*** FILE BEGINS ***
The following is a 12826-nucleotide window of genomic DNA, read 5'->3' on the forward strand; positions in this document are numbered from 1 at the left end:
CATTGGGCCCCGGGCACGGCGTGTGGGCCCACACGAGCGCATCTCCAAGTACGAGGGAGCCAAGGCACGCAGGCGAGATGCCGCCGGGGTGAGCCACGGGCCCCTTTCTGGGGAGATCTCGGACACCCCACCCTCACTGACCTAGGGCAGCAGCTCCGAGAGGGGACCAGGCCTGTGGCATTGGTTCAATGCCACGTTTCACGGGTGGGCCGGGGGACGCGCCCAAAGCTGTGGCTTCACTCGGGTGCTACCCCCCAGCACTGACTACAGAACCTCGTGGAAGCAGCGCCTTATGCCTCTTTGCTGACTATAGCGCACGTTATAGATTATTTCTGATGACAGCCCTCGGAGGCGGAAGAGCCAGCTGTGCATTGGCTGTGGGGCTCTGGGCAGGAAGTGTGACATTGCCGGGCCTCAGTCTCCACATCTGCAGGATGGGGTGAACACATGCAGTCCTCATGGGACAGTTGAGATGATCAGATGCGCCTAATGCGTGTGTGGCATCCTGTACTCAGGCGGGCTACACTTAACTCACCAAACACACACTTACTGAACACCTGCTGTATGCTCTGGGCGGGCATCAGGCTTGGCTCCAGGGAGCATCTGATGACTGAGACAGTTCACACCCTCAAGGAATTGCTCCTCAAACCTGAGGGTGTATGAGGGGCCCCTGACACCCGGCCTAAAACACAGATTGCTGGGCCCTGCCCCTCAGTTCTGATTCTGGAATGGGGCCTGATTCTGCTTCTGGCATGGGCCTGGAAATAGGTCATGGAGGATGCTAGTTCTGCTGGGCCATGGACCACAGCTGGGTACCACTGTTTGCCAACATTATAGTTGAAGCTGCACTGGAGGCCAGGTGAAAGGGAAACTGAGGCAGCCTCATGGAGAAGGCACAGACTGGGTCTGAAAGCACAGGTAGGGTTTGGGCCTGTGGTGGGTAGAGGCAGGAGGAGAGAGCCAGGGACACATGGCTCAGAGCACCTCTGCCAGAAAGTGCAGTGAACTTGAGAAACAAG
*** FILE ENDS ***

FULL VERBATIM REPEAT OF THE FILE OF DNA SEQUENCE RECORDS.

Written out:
The following is a 12826-nucleotide window of genomic DNA, read 5'->3' on the forward strand; positions in this document are numbered from 1 at the left end:
CATTGGGCCCCGGGCACGGCGTGTGGGCCCACACGAGCGCATCTCCAAGTACGAGGGAGCCAAGGCACGCAGGCGAGATGCCGCCGGGGTGAGCCACGGGCCCCTTTCTGGGGAGATCTCGGACACCCCACCCTCACTGACCTAGGGCAGCAGCTCCGAGAGGGGACCAGGCCTGTGGCATTGGTTCAATGCCACGTTTCACGGGTGGGCCGGGGGACGCGCCCAAAGCTGTGGCTTCACTCGGGTGCTACCCCCCAGCACTGACTACAGAACCTCGTGGAAGCAGCGCCTTATGCCTCTTTGCTGACTATAGCGCACGTTATAGATTATTTCTGATGACAGCCCTCGGAGGCGGAAGAGCCAGCTGTGCATTGGCTGTGGGGCTCTGGGCAGGAAGTGTGACATTGCCGGGCCTCAGTCTCCACATCTGCAGGATGGGGTGAACACATGCAGTCCTCATGGGACAGTTGAGATGATCAGATGCGCCTAATGCGTGTGTGGCATCCTGTACTCAGGCGGGCTACACTTAACTCACCAAACACACACTTACTGAACACCTGCTGTATGCTCTGGGCGGGCATCAGGCTTGGCTCCAGGGAGCATCTGATGACTGAGACAGTTCACACCCTCAAGGAATTGCTCCTCAAACCTGAGGGTGTATGAGGGGCCCCTGACACCCGGCCTAAAACACAGATTGCTGGGCCCTGCCCCTCAGTTCTGATTCTGGAATGGGGCCTGATTCTGCTTCTGGCATGGGCCTGGAAATAGGTCATGGAGGATGCTAGTTCTGCTGGGCCATGGACCACAGCTGGGTACCACTGTTTGCCAACATTATAGTTGAAGCTGCACTGGAGGCCAGGTGAAAGGGAAACTGAGGCAGCCTCATGGAGAAGGCACAGACTGGGTCTGAAAGCACAGGTAGGGTTTGGGCCTGTGGTGGGTAGAGGCAGGAGGAGAGAGCCAGGGACACATGGCTCAGAGCACCTCTGCCAGAAAGTGCAGTGAACTTGAGAAACAAG